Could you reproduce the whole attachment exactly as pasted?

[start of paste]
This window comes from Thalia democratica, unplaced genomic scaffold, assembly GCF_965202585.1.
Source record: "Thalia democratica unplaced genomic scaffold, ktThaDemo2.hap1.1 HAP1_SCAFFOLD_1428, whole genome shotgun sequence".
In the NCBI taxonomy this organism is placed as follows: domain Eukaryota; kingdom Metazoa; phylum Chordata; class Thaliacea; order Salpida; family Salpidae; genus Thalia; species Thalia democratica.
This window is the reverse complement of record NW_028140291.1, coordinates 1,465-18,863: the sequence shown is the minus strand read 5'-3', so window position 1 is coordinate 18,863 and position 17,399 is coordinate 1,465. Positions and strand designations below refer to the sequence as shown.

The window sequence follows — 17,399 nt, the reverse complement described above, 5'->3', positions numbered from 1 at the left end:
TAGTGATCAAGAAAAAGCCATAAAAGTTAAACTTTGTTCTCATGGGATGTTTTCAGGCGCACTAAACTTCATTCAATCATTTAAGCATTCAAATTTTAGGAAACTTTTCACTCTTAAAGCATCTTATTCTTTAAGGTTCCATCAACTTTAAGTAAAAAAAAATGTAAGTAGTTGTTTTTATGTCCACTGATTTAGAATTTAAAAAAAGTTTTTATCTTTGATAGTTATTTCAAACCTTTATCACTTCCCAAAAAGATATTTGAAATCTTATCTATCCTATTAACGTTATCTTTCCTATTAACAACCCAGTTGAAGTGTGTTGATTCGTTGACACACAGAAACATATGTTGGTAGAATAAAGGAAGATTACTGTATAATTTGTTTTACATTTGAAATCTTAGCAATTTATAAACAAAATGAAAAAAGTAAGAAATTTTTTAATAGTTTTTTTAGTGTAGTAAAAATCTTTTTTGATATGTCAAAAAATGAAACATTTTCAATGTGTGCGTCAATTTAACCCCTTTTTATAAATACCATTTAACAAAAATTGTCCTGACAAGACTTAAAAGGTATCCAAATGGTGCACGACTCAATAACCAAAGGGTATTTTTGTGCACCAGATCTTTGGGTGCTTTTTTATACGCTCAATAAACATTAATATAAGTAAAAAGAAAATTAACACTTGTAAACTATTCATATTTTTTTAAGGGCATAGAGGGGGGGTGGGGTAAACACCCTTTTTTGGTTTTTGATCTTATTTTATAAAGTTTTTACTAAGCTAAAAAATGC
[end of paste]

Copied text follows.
This window comes from Thalia democratica, unplaced genomic scaffold, assembly GCF_965202585.1.
Source record: "Thalia democratica unplaced genomic scaffold, ktThaDemo2.hap1.1 HAP1_SCAFFOLD_1428, whole genome shotgun sequence".
In the NCBI taxonomy this organism is placed as follows: domain Eukaryota; kingdom Metazoa; phylum Chordata; class Thaliacea; order Salpida; family Salpidae; genus Thalia; species Thalia democratica.
This window is the reverse complement of record NW_028140291.1, coordinates 1,465-18,863: the sequence shown is the minus strand read 5'-3', so window position 1 is coordinate 18,863 and position 17,399 is coordinate 1,465. Positions and strand designations below refer to the sequence as shown.

The window sequence follows — 17,399 nt, the reverse complement described above, 5'->3', positions numbered from 1 at the left end:
TAGTGATCAAGAAAAAGCCATAAAAGTTAAACTTTGTTCTCATGGGATGTTTTCAGGCGCACTAAACTTCATTCAATCATTTAAGCATTCAAATTTTAGGAAACTTTTCACTCTTAAAGCATCTTATTCTTTAAGGTTCCATCAACTTTAAGTAAAAAAAAATGTAAGTAGTTGTTTTTATGTCCACTGATTTAGAATTTAAAAAAAGTTTTTATCTTTGATAGTTATTTCAAACCTTTATCACTTCCCAAAAAGATATTTGAAATCTTATCTATCCTATTAACGTTATCTTTCCTATTAACAACCCAGTTGAAGTGTGTTGATTCGTTGACACACAGAAACATATGTTGGTAGAATAAAGGAAGATTACTGTATAATTTGTTTTACATTTGAAATCTTAGCAATTTATAAACAAAATGAAAAAAGTAAGAAATTTTTTAATAGTTTTTTTAGTGTAGTAAAAATCTTTTTTGATATGTCAAAAAATGAAACATTTTCAATGTGTGCGTCAATTTAACCCCTTTTTATAAATACCATTTAACAAAAATTGTCCTGACAAGACTTAAAAGGTATCCAAATGGTGCACGACTCAATAACCAAAGGGTATTTTTGTGCACCAGATCTTTGGGTGCTTTTTTATACGCTCAATAAACATTAATATAAGTAAAAAGAAAATTAACACTTGTAAACTATTCATATTTTTTTAAGGGCATAGAGGGGGGGTGGGGTAAACACCCTTTTTTGGTTTTTGATCTTATTTTATAAAGTTTTTACTAAGCTAAAAAATGC